The annunciation. Fra Angelico. 1430. Museo Diocesano, Cortona. The annunciation, artist unknown, Petites heures d'Anne de Bretagne (Little Book of Hours of Anne of Brittany), 1503. The annunciation, Limbourg Brothers, The Belles Heures of Jean of France, Duke of Berry*. Ink, tempera, and gold leaf on vellum; The Cloisters Collection. Metropolitan Museum of Art. ca. 1406-09. *Item, une belles Heures, tres bien et richement historiees (Item, a beautiful hours, very well and richly illuminated). In the Middle Ages books were usually displayed on ornate stands [detail above from The Belles Heures]. Since books were scarce and quite valuable it was not unusual for books to be chained to their stands as a measure against theft.. The annunciation. Jan van Eyck. 1434. National Gallery, Washington, DC.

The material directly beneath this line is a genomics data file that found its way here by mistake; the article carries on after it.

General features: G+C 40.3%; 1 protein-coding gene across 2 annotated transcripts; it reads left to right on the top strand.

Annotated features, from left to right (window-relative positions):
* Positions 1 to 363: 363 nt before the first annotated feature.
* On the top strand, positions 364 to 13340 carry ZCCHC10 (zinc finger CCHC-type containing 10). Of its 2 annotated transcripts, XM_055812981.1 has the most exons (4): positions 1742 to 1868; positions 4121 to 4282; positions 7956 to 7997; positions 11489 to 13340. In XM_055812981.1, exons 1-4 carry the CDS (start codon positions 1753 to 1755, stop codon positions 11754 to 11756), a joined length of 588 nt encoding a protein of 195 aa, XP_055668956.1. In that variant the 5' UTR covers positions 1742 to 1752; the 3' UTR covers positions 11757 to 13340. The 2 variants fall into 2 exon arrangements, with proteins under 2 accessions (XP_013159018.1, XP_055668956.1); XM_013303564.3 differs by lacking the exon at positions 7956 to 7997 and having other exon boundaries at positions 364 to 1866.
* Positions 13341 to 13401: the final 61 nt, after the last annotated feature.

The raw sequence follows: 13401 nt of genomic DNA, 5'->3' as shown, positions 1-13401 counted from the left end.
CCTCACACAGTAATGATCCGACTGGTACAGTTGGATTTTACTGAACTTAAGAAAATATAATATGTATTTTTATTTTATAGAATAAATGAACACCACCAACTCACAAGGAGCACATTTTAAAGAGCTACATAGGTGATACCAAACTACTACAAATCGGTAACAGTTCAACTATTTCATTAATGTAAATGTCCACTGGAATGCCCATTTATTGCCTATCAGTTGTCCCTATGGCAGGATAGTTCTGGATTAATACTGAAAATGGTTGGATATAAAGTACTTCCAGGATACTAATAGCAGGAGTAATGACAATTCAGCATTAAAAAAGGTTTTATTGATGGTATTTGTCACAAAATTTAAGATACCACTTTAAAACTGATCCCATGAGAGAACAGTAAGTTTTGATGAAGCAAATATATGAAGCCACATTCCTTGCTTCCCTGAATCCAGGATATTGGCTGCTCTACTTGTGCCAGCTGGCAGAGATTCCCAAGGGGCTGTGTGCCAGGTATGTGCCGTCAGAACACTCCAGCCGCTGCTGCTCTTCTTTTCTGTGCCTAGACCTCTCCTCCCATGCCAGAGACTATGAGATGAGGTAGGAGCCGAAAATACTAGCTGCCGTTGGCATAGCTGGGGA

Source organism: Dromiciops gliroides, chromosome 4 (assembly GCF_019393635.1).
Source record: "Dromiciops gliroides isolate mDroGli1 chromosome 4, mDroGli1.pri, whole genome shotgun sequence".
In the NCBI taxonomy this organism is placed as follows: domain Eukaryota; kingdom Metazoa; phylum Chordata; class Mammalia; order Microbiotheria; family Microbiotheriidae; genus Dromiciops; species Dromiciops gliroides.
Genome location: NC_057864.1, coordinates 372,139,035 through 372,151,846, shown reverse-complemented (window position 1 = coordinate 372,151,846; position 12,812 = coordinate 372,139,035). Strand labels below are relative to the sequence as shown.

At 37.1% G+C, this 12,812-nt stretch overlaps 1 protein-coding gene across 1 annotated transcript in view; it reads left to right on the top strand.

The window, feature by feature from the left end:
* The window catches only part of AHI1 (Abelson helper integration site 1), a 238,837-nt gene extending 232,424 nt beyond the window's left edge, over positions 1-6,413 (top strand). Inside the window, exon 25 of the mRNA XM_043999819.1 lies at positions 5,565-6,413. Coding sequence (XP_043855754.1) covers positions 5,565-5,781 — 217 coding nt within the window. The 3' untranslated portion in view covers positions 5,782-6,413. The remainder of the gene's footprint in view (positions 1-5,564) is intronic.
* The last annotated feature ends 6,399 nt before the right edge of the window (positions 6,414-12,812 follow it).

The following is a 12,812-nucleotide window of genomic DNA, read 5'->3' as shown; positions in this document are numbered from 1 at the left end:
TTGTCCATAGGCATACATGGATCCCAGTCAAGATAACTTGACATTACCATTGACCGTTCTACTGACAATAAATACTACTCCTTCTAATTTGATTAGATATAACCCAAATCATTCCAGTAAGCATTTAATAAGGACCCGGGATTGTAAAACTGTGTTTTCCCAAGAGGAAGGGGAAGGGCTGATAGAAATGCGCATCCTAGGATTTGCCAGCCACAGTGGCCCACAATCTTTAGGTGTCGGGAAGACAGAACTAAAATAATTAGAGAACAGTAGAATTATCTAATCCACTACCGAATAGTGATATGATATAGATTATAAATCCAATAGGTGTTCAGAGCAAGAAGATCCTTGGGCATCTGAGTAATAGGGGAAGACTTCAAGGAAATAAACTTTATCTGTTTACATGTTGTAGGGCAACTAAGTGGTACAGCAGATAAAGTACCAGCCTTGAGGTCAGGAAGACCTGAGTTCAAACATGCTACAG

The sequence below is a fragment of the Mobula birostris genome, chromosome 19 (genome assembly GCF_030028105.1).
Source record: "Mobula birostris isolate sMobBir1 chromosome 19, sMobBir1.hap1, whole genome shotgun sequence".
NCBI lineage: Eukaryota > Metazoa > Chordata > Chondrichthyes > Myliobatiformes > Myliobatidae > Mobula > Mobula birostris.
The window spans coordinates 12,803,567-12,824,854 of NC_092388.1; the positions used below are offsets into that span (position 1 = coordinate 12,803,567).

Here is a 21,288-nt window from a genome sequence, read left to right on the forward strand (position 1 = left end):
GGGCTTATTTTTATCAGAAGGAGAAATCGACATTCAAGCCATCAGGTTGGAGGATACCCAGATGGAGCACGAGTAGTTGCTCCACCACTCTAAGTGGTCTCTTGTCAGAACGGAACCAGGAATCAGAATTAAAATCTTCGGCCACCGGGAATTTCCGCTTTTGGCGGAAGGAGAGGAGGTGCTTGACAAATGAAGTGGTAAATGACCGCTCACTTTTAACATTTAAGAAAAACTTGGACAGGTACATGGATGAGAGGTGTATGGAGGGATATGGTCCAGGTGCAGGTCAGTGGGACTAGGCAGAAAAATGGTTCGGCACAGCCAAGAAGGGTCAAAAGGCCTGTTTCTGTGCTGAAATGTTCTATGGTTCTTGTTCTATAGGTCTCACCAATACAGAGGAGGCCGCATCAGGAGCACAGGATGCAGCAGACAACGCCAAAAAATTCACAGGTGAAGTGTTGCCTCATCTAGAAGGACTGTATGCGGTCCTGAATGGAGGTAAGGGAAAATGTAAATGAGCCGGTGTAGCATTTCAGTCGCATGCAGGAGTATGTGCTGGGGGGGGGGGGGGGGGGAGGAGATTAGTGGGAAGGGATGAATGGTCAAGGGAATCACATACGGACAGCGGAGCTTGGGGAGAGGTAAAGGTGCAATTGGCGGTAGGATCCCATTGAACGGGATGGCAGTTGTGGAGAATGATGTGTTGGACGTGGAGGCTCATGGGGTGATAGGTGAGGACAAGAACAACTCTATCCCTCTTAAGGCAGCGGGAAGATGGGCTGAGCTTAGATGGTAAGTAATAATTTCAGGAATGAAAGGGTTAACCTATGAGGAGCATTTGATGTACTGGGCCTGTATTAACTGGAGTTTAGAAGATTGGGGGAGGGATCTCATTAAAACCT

Matins [Latin matutinus, of the morning] is the longest and most complex of the daily services. It is traditionally observed before sunrise and is the last of the four night watches [Compline, Vespers, Midnight Office].
And the angel came in unto her, and said, Hail, thou that art highly favoured, the Lord is with thee: blessed art thou among women.
And when she saw him, she was troubled at his saying, and cast in her mind what manner of salutation this should be.
And the angel said unto her, Fear not, Mary: for thou hast found favour with God.
And, behold, thou shalt conceive in thy womb, and bring forth a son, and shalt call his name JESUS.
Luke 1:28 - 32 [KJV]
The story of the annunciation describes the visitation of the angel Gabriel to the Virgin Mary. In this story, the angel is sent by God to Nazareth to give Mary the news of the impending virgin birth. The annunciation is a popular motif in Christian art and is associated with the office of Matins in The little office of the blessed Virgin Mary.